Louderback's answer to the Twit can be seen in a blog post (above link). He asks, among other things, "Should I instruct the staff to avoid covering Edelman's clients? Ignore their requests for meetings, reviews and news stories? Blacklist the "" email domain in our exchange servers, effectively turning their requests into spam? If we're not relevant to Edelman's employees, then how could we be relevant to their clients?"


From a pure public relations perspective, Rubel made a mistake and did the right thing by apologizing and offering clarification. (This is precisely the kind of stuff that makes me wonder how public relations practitioners might have to adjust for something like a random thought racing across Twitter.)

However, if we remove this pure public relations perspective from the equation, maybe we come up with a different answer, one that addresses Louderback's original question: "Boycott Edelman, or would that be over reacting?" (sic)

Maybe the question is best answered by the media's long-held position to not be held hostage by advertisers who threaten to pull media buys over unfavorable editorials.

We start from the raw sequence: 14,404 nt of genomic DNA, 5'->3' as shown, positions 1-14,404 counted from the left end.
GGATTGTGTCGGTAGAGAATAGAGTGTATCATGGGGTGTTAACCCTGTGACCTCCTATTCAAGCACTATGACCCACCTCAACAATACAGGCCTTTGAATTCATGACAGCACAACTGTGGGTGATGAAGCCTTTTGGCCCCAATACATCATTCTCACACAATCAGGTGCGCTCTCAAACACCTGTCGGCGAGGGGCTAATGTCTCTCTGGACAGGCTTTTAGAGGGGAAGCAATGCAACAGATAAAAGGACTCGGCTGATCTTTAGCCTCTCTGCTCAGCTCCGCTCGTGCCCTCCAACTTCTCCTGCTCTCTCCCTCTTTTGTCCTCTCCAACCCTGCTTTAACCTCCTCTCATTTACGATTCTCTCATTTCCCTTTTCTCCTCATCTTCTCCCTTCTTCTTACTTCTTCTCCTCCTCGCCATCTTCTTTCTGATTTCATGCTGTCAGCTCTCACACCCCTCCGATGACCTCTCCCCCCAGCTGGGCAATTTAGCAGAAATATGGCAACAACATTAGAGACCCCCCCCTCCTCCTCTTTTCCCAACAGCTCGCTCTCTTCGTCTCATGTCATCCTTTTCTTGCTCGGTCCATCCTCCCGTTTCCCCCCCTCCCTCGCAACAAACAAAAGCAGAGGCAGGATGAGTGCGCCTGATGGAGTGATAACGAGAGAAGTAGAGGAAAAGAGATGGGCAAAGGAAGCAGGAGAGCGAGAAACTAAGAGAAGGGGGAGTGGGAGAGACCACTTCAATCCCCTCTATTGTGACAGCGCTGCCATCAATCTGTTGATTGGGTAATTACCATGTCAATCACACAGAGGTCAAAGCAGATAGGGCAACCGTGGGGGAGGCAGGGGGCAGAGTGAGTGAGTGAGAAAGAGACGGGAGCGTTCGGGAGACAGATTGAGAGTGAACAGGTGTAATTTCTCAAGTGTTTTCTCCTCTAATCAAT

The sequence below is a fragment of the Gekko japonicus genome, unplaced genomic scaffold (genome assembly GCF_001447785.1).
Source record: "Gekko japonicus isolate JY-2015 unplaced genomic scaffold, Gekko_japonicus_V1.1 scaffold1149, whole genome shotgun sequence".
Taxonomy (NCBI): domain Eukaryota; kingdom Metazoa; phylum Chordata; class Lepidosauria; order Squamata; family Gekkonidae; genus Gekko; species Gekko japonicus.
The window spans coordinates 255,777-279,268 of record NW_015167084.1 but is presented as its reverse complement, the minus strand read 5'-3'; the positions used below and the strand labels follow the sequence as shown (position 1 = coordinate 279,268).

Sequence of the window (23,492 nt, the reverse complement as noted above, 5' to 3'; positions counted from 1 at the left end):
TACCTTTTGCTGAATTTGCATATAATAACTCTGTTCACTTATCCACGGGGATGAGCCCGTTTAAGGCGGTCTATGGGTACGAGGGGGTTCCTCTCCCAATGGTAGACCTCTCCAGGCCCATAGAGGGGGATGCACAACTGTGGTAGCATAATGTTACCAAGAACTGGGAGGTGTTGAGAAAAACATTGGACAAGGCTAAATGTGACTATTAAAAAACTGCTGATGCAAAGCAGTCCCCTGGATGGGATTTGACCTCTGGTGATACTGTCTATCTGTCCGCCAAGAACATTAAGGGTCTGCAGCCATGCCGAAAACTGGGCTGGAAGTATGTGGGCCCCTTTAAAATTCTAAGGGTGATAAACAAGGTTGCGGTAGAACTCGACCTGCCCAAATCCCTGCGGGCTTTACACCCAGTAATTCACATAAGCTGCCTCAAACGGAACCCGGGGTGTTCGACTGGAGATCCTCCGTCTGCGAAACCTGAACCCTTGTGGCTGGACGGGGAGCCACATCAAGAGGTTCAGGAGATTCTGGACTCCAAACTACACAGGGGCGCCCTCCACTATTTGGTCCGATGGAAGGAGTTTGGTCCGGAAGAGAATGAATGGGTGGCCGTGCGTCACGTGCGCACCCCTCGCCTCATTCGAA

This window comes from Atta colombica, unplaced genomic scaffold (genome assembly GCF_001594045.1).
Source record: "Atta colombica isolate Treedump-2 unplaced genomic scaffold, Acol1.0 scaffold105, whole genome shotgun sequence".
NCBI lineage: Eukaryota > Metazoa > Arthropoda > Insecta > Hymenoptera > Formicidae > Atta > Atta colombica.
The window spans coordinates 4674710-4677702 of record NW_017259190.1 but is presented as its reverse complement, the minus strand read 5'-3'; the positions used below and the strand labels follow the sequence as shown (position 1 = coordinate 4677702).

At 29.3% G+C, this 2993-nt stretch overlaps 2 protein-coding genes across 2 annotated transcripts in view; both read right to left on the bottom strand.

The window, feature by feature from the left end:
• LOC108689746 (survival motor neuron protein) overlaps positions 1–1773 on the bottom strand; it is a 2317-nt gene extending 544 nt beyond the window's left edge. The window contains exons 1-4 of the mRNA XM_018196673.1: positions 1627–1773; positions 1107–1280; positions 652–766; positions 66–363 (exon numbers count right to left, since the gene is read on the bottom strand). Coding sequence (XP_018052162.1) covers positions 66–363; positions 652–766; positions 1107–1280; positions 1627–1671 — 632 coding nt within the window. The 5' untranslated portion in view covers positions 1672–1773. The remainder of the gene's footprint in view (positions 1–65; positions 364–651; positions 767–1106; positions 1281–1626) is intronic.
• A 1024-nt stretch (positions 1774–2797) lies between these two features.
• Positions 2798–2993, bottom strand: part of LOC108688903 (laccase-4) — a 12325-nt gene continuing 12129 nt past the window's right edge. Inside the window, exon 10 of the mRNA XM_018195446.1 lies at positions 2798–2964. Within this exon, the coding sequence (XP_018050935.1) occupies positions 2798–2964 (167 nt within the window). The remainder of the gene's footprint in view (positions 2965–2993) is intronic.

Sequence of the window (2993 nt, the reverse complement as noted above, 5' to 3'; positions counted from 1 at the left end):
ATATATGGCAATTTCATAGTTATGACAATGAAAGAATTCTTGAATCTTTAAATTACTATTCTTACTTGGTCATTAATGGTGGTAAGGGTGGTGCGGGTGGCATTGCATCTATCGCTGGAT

Wouldn't a boycott of Edelman and its clients over an unfavorable comment about the magazine be the same thing? Should Rubel, who has since said he reads PC Magazine via RSS feeds, censor himself on critiquing publications because of his position?


I don't know. But what I do know is that Louderback might have been better off calling or e-mailing Rubel before writing the editorial … just as public relations practitioners prescribe to their clients after an unfavorable media attention. The outcome might have been more favorable for everyone.

Rubel, much like a publisher, could have then retracted, corrected, or amended his statement on his own instead of being "learned." Louderback might have even had an opportunity to find out why Rubel felt that way, enough so, apparently, to fire off the Twit.

Regardless of whether the original message was a good idea or not (it wasn't), the bigger story here, at least to me, is what this means for the relationship between public relations and the media? What does it mean?

The times … oh how they are changing.


Tuesday, May 1

Creating Connections: Blog Rolls, Favorites, Networks

Several months ago, on Christmas day, Seth Godin did something nice for a few dozen blogs. He posted them on his blog and encouraged people to visit. David Maister does something similar. He recognizes people who contribute to his blog via comments and trackbacks every month (I can't imagine how long that takes!). Scott Baradell at the Idea Grove does it from time to time too.

One of my favorite quotes from General George S. Patton is "Lead me, follow me, or get out of my way." And with that in mind, I'm inclined to follow and share some insights into the eclectic mix of blogs I visit and why (and no, they're not all on my blog roll). I'm not including everyone today to keep things manageable, but there's always a next time. Alpha order: